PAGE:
During the years we spent in Calcutta, India, my parents would plan impromptu trips to Digha, a small fishing town along the Bay of Bengal coast, only a few hours’ drive from Calcutta. I would emerge out of the car in school uniform and backpack to find my mother’s sticking her head through the wrought iron grill of our balcony shouting out to our chauffeur.
“Don’t head back to the office,” she would scream out over the din of the city and street cricket matches,
“Saheb (Sir) is coming home in a different office car. You’re coming to Digha with us; so go grab some clothes, tank up the car and be back here in an hour!”
These trips were always my father’s idea and I never got an inkling of when one was coming until it was announced. He made his decision on the spur of the moment and we always sportingly went along. Nothing makes a Bengali happier than hot food and tickets to travel somewhere. We would spend the weekend at Digha, leaving Calcutta on a Friday evening and be back again by Monday morning, but always just too late to go to school – and without the required doctor’s note too! – much to the chagrin of my teachers.
By the time Digha’s famous “Matsyakanna” (Mermaid, or literally, fish-girl) statue greeted us, the sun would be red and swollen and falling into the water. The beach would be flaming red from afar — inch-long red crabs littered all over the sand, basking in the setting sun. I would run out of the car hoping to catch one, but each time the sneaky little things would skutter off sideways into the safety of their holes. And the beach would turn into patches of golden brown skin with old, old acne scars where had agitated their slumber.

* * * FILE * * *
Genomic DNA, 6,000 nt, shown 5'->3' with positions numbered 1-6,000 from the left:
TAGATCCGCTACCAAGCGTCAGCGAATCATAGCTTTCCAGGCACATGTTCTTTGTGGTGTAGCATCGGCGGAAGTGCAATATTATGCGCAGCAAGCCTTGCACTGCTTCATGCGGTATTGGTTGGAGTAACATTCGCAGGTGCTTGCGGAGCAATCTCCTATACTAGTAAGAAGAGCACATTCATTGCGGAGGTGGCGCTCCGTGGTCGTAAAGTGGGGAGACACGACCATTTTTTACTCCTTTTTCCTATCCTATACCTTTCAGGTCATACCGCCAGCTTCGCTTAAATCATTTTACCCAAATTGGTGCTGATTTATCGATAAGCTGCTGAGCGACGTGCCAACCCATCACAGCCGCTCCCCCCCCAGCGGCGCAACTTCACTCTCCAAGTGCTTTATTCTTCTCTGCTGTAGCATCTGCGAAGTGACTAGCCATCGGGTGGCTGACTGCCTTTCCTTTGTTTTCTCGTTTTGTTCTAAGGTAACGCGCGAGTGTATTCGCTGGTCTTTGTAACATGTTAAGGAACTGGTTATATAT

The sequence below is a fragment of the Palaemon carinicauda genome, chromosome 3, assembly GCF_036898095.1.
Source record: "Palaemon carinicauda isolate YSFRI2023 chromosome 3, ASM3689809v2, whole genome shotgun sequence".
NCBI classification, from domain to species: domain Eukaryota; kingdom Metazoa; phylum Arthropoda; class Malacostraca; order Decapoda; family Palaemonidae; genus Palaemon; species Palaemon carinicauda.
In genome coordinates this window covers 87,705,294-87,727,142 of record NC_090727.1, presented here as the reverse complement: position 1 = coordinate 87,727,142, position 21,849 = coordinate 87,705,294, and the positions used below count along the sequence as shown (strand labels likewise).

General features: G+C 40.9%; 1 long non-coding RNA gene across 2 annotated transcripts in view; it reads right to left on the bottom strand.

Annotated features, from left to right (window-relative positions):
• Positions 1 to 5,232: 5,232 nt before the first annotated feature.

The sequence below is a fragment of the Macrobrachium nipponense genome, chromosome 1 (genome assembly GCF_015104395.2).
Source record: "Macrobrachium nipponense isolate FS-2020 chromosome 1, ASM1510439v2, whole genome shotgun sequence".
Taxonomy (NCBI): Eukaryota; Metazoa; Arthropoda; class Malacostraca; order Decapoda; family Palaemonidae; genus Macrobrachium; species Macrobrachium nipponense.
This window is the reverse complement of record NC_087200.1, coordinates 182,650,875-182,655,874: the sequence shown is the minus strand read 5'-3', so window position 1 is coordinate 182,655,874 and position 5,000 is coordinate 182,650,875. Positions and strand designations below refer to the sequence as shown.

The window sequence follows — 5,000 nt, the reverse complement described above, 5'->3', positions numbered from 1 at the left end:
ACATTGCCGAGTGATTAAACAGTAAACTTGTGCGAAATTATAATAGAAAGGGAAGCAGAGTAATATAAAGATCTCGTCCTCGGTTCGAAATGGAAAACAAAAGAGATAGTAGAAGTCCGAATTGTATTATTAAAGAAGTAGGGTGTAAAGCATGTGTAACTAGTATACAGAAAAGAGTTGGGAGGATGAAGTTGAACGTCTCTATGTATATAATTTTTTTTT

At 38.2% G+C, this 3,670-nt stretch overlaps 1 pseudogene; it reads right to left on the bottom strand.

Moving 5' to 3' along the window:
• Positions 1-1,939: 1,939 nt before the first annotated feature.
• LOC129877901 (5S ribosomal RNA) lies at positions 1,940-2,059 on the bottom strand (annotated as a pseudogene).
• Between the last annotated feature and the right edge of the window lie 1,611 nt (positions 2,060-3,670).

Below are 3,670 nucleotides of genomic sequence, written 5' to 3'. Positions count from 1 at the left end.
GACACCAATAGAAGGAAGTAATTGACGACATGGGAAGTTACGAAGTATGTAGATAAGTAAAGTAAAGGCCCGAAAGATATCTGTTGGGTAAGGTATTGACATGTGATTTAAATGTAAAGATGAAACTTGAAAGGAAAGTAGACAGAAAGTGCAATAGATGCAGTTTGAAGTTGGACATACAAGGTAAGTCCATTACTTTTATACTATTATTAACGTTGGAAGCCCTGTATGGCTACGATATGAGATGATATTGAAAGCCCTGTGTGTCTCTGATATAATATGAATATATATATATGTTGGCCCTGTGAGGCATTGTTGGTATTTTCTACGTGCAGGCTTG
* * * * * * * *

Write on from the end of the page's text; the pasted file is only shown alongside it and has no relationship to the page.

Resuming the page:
Digha is by no means a gorgeous sea resort town. The waves are not spectacular and neither is the sand some rare colour. But it is ocean in all its fishiness and Calcuttans are drawn to it like Tolkien’s elves to the Great Sea.
I have never seen small red crabs in America. They’re too small to eat anyway. But I always am reminded of the little red crabs taking in the last of the day’s sun when I see crabs in the market, even if the ones I am buying don’t actually turn red until I throw them into hot oil.